Wednesday, May 20, 2015

Fight for 15 in Buffalo: A Real Lesson in Economics and Social Justice

This morning we went to a Fight for 15 labor rally. Despite the dirty looks from onlookers (not those participating) and whispering that it was no place for kids, we brought the kids because it we want them to understand the real economic power structure. Before the financial crisis, many were lulled into the belief that there is economic justice simply because there appeared to be a path to a better life through education. Recently, it appears to be debunked. With failing schools, the high cost of college, student loans that can't be discharged in even the most dire circumstances and the fact that many people with degrees are working in low wage jobs, it is harder and harder to believe in fairness and the American Dream. (I am sorry for the picture, but with my fibro bad, I had trouble being steady enough to take one of the kids walking.  The only good one was Tom holding the sign.)

The rally was very educational. First off, several religious leaders, including St. Paul's Cathedral's Rev. Mebane, spoke about what the Bible says regarding workers. None of it was a surprise to me, but it doesn't jive with our media's constant portrayal that religious people are and should be aligned with those who make a big deal of supporting the “free market”.  No one in the media mentions that corporations are the beneficiaries of regulation. Even the ones that don't benefit from many regulations benefit from the limited liability corporate law affords them. What about property rights? Don't they confer certain advantages? Yes, many people own property, but anyone who plays monopoly knows that it is easier to acquire more cash and property if you already have more. Hunter-gathers were the original state of things and any property ownership means the exclusion of some from the land and all the related benefits. The Bible takes these fairness issues into account and makes a point of dictating how and when workers should be paid.

Other speakers juxtaposed the volume of profits against the amounts the state has had to spend on the workers who, via their low income, are often eligible for Medicaid, Food Stamps, and HEAP despite working full-time. Who is really being subsidized, the workers or the companies who have a substantial amount of the compensation of their workers covered by the government. Is this fair to companies that pay a living wage without needing their workers to access the social safety net? Often these are smaller corporations, medium size businesses whose workers are more skilled. Why should the largest corporations benefit and not small and medium sized companies?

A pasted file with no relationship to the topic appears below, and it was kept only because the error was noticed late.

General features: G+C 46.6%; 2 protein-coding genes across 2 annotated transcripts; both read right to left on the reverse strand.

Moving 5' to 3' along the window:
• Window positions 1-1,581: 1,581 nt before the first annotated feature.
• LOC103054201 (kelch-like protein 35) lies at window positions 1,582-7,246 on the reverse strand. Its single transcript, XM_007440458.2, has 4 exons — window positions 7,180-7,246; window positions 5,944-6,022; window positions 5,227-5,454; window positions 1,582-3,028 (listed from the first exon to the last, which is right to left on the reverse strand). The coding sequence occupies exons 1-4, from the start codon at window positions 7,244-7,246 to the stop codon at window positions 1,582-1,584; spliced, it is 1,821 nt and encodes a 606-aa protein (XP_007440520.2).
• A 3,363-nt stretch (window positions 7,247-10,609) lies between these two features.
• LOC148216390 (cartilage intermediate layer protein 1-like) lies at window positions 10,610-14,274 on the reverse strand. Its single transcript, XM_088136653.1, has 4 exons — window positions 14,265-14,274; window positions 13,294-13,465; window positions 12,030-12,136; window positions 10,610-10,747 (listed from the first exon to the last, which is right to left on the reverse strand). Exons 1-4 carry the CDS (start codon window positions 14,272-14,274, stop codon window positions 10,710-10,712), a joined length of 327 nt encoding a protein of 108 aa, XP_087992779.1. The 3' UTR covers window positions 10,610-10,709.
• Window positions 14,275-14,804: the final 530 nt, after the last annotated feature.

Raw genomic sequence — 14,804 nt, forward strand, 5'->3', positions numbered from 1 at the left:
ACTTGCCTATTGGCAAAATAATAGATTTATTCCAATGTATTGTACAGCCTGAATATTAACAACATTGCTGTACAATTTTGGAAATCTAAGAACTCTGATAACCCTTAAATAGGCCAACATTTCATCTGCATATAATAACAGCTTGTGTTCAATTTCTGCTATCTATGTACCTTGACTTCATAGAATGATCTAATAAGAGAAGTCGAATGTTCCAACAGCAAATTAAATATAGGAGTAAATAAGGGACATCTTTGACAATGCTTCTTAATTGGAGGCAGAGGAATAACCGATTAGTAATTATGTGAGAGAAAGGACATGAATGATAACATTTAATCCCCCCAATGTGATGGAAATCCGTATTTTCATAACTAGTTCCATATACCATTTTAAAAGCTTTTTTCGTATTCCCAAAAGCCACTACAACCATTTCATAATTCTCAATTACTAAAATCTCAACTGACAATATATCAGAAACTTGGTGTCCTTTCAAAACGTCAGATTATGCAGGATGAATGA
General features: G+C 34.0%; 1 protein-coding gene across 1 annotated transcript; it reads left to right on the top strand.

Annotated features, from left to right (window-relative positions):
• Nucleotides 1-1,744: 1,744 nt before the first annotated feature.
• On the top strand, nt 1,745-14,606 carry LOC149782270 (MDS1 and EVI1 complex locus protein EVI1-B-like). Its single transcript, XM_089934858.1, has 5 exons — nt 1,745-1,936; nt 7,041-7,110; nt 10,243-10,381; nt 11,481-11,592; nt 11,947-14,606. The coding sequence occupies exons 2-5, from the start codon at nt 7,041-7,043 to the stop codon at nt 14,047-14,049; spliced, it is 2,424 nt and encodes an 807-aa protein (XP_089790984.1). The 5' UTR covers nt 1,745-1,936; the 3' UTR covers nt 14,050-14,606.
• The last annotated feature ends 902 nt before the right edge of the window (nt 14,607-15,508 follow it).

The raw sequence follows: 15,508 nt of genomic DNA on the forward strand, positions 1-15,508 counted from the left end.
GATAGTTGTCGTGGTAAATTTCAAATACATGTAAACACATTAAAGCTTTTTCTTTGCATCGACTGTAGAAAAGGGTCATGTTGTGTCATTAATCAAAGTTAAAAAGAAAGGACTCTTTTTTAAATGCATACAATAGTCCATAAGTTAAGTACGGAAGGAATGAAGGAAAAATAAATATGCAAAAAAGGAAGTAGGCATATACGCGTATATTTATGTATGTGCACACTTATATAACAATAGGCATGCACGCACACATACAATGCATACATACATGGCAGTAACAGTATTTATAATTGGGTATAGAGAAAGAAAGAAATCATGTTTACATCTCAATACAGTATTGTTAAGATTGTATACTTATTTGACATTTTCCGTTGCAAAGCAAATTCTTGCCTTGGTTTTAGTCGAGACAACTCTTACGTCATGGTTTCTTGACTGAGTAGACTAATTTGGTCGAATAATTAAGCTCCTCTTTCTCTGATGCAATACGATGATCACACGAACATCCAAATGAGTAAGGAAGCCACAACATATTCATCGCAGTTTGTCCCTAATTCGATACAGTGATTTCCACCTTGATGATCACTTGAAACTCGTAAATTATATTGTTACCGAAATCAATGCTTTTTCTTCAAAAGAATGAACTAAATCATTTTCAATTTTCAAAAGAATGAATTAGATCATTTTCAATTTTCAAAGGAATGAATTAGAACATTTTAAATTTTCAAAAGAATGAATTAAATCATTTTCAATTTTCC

There were indirect lessons too. Many of the workers talked about not being able to afford a car. To me cars are luxury items, but they are necessities if workers are released from work so late that there is no bus, a more affordable alternative. Walking in the daytime is not a big deal, but in the middle of the night, many workers say they are afraid. Ironically, for the rally today, there were many police officers watching us. About half were chatting and acting like they were only there just in case, but the rest appeared to be watching us with displeasure in almost an intimidating way. Where are all these police officers in the middle of the night when people need to walk home from work?! It was a good opportunity to talk to Thomas and Carmella about the power structures. Do the wealthy corporations directly send the police the day of the rally? Of course not, but aren't the laws and police procedures slanted in their favor and against the gatherings of peaceful people. Why are their procedures and practices to assume there will be violence or damage? Is it inherently understood that there is real unfairness and the expectation is that workers will level the playing field through any means? There are no absolute answers here, but certainly the rally was a great real world occasion for us to explore these issues.

What is the alternative to taking the kids to such a rally? Economics class that covers micro issues and history textbooks blessed by the state of Texas that glorify everything about our country as if it were ordained by the divine. I went to excellent catholic schools that did a great job of covering some social justice issues such as drugs and prisons, but never comprehensively covered the economic system from all angles (I mean ALL angles rather than capitalism versus capitalism on steroids). In my adult life, I have spent some time seeking out alternative voices in economics and education. I highly recommend listening to online lectures by Richard Wolff, Noam Chomsky, Michael Parenti, Morris Berman, John TaylorGatto, Alfie Kohn, and John Holt. Although one difficulty is that often those most likely to fight for living wages, think highly of compulsory education. Few people see the tie in to the origins of schooling and the desire of such by the large corporate interests to create good employees and get people used to doing what they are told.  This likely includes susceptibility to advertising. They also had to quash the independent spirit of small farmers and business who, may not have had much, but had livelihoods free from the the constraints of employment. Now, living independent of large corporations via self-employment or consumption is extremely difficult due to the pricing out of smaller businesses. One example: my great-aunt felt like she had to buy her microwave at Walmart because it was the only place she could get a good price. I suspect it was the only place she could afford.